Also, according to the opinion of Dr. Manit Jumpa’s opinion on implementation of Goo Hara Act to Thai inheritance law, it is not necessary to follow such an approach. Thailand’s law of inheritance has already mentioned that as the dead may indicate the person he preferred to include in his will to inherit the assets. And even though the heir happens to die before the inheritance, the testator may modify the will as he wants.
Thai cultural integrity has been the staple of Thai society for an uncountable period of time. One culture that has been well established is parental grace. It essentially means that, no matter what they do and however they act, mother and father will always have grace which their children will owe for the rest of their lives. Sometimes or occasionally, other people will infer any children to be ungrateful if they do not treat their parents well, regardless of what their parents did or, in this case, did not do. Mothers and fathers, especially in conservative families, will demand their children to pay for the cost of living. They will use justifications such as the fact that the mother had to hold their unborn child for nine months in their belly and that the mother gave birth to them. What happened after the child was born usually did not end up in the discussion, even if they left their children to the grannies. The culture of parental grace has been so deeply ingrained into Thai people’s way of life that the children are given fabricated obligations.
As mentioned, such fabricated obligations include the duty of the children to pay for their parents’ cost of living on a monthly basis as long as the children have a salary. No matter how much or how little such a salary is, children regularly give money to their parents with no hesitation due to societal and cultural pressure. It is by the fact that, not only the society and culture tell them, the children integrate parental grace into their minds that they feel like they owe their parents, which is the reason why they will hand over their money with no hesitation. By connecting the dots between the children’s obligations to the parents and inheritance, it comes to no wonder that Thai succession law will not be amended like South Korean “Goo Hara Act”. Unlike in South Korean public opinions, Thai public sentiment still values this culture that it is the greatest benevolence that the mother and father give birth to a child. For instance, such benevolence can overrule any debate about the fact that the parents abandon their child right after they are born and, when the child dies, the parents get at least a quarter of the child’s inheritance. It seems unfair, but it is just how it is in Thailand. Parents are placed above anything.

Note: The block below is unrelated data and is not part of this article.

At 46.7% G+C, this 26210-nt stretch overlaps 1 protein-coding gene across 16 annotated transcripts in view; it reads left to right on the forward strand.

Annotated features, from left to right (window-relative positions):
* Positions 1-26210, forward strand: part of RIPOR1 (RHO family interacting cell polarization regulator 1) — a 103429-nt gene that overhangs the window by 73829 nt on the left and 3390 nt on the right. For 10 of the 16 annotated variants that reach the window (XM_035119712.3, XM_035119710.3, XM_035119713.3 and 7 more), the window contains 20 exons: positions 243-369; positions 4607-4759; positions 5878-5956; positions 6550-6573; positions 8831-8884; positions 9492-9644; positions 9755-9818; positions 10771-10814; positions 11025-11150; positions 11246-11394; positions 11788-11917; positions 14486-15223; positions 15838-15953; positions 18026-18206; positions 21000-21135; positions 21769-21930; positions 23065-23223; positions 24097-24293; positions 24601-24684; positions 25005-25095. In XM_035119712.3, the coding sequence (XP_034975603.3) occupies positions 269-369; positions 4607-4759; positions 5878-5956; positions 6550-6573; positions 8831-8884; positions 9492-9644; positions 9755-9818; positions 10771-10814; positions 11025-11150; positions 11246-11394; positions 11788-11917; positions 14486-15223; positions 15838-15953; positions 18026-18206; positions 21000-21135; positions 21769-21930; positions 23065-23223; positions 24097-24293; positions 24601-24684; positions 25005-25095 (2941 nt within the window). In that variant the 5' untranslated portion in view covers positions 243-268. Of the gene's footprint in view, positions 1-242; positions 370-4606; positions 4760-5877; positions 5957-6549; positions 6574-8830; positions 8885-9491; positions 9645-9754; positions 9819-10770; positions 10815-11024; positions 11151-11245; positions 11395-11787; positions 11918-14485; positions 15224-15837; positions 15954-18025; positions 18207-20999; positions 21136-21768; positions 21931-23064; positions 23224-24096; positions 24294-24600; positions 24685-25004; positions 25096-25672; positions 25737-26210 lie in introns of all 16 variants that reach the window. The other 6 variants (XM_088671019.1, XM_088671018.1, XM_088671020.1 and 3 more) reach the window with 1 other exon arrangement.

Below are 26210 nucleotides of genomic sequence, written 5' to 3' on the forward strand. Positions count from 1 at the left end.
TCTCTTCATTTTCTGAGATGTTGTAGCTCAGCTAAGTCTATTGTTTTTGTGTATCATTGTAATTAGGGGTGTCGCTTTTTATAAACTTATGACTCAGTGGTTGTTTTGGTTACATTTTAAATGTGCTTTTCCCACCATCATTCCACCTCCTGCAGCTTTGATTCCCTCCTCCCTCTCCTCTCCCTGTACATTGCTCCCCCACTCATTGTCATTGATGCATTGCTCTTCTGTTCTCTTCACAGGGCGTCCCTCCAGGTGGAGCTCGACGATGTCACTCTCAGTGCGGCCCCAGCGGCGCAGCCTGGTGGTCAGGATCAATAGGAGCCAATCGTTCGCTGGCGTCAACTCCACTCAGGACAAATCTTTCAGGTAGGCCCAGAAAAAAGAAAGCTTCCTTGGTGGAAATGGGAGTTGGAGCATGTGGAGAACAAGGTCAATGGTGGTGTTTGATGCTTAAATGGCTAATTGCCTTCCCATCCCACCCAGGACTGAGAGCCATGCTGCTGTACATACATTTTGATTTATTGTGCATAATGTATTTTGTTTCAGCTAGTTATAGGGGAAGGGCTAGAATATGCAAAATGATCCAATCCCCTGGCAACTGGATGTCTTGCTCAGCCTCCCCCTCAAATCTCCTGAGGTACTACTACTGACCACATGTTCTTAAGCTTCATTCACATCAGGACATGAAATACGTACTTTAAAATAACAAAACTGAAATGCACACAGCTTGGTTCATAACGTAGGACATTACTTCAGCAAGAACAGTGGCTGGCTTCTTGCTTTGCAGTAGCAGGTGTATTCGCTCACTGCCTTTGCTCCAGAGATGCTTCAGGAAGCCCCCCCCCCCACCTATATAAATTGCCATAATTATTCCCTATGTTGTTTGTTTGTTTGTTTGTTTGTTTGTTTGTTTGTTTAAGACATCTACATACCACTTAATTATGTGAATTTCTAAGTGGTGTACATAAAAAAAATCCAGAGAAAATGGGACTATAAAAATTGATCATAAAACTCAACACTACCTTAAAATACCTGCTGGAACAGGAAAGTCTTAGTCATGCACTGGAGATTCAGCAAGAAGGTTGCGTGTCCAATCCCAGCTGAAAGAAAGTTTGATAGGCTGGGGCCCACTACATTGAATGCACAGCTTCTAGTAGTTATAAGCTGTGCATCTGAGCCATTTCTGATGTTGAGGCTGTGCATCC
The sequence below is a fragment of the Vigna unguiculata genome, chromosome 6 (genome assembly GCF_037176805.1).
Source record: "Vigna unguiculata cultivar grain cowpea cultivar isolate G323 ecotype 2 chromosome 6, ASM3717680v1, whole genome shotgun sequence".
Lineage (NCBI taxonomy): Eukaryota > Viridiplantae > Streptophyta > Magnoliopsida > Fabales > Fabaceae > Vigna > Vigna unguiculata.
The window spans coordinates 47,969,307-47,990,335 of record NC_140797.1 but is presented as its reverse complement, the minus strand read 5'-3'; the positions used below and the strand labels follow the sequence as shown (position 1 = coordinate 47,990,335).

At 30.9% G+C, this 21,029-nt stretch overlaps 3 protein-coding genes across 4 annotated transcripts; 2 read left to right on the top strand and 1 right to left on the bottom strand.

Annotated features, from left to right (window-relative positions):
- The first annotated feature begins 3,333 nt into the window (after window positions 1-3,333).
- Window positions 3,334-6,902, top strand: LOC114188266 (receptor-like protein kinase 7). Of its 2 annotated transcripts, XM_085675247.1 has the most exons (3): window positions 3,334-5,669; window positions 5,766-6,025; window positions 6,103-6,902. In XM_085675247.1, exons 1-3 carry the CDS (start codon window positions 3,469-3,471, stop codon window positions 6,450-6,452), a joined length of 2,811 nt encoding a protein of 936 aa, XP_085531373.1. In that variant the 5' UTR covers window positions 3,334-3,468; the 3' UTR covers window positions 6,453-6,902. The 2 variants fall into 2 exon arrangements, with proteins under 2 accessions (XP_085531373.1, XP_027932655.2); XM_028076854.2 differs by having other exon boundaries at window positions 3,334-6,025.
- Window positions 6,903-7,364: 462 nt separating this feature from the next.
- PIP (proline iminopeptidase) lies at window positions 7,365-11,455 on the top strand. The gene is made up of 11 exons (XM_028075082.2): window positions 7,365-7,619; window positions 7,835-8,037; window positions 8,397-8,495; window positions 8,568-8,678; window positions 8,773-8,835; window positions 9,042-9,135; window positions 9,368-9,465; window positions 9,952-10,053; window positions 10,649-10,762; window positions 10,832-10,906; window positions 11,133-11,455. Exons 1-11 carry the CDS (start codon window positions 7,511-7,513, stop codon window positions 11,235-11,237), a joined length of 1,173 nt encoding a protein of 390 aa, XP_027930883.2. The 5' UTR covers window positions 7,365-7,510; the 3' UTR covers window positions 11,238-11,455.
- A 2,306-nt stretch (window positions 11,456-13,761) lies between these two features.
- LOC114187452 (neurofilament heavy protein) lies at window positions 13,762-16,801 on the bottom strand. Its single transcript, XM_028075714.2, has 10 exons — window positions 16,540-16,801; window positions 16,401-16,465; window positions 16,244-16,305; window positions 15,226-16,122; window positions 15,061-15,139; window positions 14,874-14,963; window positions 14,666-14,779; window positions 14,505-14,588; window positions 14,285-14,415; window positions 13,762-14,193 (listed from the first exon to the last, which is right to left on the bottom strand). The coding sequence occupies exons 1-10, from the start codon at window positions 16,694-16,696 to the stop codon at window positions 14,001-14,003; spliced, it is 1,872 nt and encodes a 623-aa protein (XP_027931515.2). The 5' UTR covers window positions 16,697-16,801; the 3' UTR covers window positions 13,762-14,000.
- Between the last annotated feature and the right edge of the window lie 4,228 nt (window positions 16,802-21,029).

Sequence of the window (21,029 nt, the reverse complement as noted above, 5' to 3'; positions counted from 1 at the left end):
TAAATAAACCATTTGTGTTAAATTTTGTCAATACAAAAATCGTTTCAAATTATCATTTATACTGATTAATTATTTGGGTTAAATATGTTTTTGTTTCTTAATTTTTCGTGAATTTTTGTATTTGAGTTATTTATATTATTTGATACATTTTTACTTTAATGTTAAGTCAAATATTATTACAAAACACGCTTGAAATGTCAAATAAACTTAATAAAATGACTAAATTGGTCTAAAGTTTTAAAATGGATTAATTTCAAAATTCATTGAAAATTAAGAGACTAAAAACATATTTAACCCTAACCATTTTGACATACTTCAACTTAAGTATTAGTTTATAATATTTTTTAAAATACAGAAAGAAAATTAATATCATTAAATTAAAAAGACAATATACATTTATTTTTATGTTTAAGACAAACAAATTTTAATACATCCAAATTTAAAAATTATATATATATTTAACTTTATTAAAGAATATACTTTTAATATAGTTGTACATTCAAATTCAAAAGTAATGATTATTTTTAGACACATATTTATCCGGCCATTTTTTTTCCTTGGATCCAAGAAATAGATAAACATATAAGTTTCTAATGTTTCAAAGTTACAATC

Although newer generations of mothers, fathers, and children are starting to shift their perspective into a more individualistic approach and less parent-oriented, the trend of Thai succession law will remain untouched for a certain period of time. Parental grace is not going to die off very soon.
Recently, police, related people, and mass media continue to find out more evidence of her death. Despite the fact that the appropriateness of a mother's right to inheritance and the fact that she is the only one who is ascendant continues to be questioned. Giving Tangmo justice, on the other hand, should be prioritized for the time being.
Ban M, “The Goo Hara Act: Restricting Inheritance Rights from Those Who Have Failed Their Familial Duties” (Lex Korea February 22, 2021) <http://lexkorea.org/?p=1067> accessed March 9, 2022.
Chan I, “'Goo Hara Act' Passed by South Korea's Cabinet, Will Prevent Parents Who Neglected Their Kids from Claiming Inheritance” (TODAYonline April 30, 2021) <https://www.todayonline.com/8days/sceneandheard/entertainment/goo-hara-act-passed-south-koreas-cabinet-will-prevent-parents-who> accessed March 9, 2022.
Wassayos NgamKham, “Tangmo’s death an accident” (Bangkok post March 7 2022) <https://www.bangkokpost.com/thailand/general/2274755/tangmos-death-an-accident> accessed March 9 2022.
“นักกฎหมายไทยชี้ ‘กฎหมายคูฮารา’ เทียบไม่ได้กับคดีแตงโม” (สำนักข่าวไทย อสมท 5 มีนาคม 2565) <https://tna.mcot.net/social-896034> สืบค้นเมื่อ 9 มีนาคม 2565.
“แม่เผยตอนนี้เป็นผู้จัดการมรดก แตงโม นิดา คาดว่าได้เงินเยียวยาจากไฮโซปอ 30 ล้าน” (อมรินทร์ทีวี 4 มีนาคม 2565) <https://www.amarintv.com/news/detail/124363> สืบค้นเมื่อ 9 มีนาคม 2565.
“ลูกบุญธรรมแตงโม ไม่ได้จดทะเบียนตาม ก.ม. ผลประโยชน์ประกัน โมฆียะหรือไม่” (ไทยรัฐออนไลน์ 2 มีนาคม 2565) <https://www.thairath.co.th/scoop/theissue/2330461> สืบค้นเมื่อ 9 มีนาคม 2565.
“สรุปคำพูด แม่แตงโม ให้อภัยใครบ้าง-เงิน 30 ล้าน-เรื่องขอเป็นผจก.มรดก” (ไทยรัฐออนไลน์ 4 มีนาคม 2565) <https://www.thairath.co.th/entertain/news/2332517> สืบค้นเมื่อ 9 มีนาคม 2565.